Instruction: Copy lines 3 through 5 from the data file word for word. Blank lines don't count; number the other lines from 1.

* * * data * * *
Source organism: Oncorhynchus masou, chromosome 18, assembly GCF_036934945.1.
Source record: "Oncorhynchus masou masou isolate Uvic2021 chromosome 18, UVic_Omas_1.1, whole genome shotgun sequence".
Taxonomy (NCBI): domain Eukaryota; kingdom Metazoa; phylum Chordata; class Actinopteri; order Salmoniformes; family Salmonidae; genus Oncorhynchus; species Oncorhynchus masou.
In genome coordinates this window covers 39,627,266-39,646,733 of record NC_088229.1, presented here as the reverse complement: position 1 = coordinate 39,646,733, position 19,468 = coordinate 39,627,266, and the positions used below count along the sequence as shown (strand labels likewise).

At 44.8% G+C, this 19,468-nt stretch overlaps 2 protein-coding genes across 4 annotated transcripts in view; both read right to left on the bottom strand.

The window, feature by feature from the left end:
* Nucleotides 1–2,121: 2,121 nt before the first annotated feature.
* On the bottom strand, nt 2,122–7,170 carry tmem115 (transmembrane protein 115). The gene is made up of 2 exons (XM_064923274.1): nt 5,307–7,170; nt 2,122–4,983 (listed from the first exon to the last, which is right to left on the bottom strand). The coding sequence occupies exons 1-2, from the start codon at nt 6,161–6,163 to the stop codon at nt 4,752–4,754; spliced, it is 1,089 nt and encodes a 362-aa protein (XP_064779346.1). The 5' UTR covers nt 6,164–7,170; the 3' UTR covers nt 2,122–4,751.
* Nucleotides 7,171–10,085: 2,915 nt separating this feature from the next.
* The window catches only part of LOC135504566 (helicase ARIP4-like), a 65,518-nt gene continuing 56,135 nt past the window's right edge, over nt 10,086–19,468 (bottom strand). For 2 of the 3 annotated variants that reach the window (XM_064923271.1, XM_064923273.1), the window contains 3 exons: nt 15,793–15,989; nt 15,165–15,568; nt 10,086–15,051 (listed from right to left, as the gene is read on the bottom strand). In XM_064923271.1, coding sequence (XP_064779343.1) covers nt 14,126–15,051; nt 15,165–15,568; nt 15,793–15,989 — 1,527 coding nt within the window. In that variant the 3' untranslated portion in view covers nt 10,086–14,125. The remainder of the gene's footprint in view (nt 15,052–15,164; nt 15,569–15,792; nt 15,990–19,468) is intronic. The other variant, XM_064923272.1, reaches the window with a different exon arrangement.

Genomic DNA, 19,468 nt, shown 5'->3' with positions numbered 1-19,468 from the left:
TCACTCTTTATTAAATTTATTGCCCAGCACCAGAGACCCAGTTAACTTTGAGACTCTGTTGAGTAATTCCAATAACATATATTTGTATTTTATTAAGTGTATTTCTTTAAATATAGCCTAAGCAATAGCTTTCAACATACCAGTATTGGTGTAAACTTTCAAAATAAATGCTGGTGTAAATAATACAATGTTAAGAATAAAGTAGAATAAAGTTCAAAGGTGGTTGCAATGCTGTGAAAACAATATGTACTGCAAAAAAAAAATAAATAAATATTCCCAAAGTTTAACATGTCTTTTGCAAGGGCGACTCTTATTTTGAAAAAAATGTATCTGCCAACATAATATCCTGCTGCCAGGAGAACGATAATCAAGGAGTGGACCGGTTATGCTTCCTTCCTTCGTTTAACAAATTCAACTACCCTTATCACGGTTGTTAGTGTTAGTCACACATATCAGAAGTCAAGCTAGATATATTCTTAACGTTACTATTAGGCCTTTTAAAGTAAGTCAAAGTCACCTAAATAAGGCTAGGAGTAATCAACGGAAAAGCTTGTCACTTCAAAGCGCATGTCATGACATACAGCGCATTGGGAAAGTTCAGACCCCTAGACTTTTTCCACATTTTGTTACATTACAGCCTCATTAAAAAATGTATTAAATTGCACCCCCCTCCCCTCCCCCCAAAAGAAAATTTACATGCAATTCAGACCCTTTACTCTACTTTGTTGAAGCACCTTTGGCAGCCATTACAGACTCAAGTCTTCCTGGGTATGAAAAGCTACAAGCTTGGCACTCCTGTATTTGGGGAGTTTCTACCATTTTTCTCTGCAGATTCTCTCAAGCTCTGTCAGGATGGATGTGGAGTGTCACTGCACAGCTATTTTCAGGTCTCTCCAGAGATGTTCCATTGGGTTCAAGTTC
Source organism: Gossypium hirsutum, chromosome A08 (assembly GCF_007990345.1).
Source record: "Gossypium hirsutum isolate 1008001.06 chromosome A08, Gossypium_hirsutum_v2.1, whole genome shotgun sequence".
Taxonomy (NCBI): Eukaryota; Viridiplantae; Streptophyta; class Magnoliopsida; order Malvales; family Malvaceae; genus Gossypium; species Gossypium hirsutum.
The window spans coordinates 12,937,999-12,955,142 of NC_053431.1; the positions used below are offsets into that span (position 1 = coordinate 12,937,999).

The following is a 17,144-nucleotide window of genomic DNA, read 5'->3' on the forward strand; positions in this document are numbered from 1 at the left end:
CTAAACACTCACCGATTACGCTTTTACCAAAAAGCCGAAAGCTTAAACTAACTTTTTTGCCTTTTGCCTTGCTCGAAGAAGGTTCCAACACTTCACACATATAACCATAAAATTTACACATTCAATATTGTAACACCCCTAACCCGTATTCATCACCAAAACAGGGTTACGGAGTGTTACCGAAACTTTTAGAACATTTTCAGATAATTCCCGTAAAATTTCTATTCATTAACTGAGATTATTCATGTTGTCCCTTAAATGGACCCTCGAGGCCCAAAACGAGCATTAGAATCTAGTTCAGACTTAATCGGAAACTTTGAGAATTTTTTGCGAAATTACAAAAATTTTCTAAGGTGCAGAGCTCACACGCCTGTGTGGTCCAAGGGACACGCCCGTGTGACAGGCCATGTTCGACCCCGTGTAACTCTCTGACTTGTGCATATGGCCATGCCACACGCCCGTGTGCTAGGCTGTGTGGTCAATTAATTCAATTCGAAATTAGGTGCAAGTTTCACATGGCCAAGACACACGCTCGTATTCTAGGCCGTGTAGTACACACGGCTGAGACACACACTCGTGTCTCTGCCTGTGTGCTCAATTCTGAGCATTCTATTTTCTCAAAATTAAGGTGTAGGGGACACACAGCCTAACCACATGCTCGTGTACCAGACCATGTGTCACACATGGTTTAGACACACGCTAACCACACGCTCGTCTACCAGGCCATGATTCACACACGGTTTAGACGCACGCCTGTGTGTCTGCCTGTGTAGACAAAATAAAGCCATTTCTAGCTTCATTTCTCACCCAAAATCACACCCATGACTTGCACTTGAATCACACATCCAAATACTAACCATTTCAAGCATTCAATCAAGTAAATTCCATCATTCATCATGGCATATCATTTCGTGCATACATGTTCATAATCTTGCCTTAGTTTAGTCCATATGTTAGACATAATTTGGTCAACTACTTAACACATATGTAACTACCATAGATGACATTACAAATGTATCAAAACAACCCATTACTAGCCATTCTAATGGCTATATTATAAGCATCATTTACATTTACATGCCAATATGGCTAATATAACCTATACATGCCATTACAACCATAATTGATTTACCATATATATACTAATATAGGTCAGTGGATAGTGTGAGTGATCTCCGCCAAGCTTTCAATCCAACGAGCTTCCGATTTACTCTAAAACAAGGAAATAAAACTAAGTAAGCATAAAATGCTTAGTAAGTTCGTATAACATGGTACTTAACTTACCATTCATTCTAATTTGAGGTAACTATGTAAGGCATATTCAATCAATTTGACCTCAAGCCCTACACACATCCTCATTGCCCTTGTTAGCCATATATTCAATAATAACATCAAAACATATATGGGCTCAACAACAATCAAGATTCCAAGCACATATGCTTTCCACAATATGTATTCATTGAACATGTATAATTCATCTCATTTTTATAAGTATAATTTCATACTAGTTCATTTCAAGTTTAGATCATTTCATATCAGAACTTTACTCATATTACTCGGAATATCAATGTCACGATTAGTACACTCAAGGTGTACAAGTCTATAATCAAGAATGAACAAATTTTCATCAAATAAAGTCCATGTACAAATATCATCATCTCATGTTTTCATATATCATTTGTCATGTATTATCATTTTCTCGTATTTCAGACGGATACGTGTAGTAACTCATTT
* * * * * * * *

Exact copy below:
Taxonomy (NCBI): domain Eukaryota; kingdom Metazoa; phylum Chordata; class Actinopteri; order Salmoniformes; family Salmonidae; genus Oncorhynchus; species Oncorhynchus masou.
In genome coordinates this window covers 39,627,266-39,646,733 of record NC_088229.1, presented here as the reverse complement: position 1 = coordinate 39,646,733, position 19,468 = coordinate 39,627,266, and the positions used below count along the sequence as shown (strand labels likewise).

At 44.8% G+C, this 19,468-nt stretch overlaps 2 protein-coding genes across 4 annotated transcripts in view; both read right to left on the bottom strand.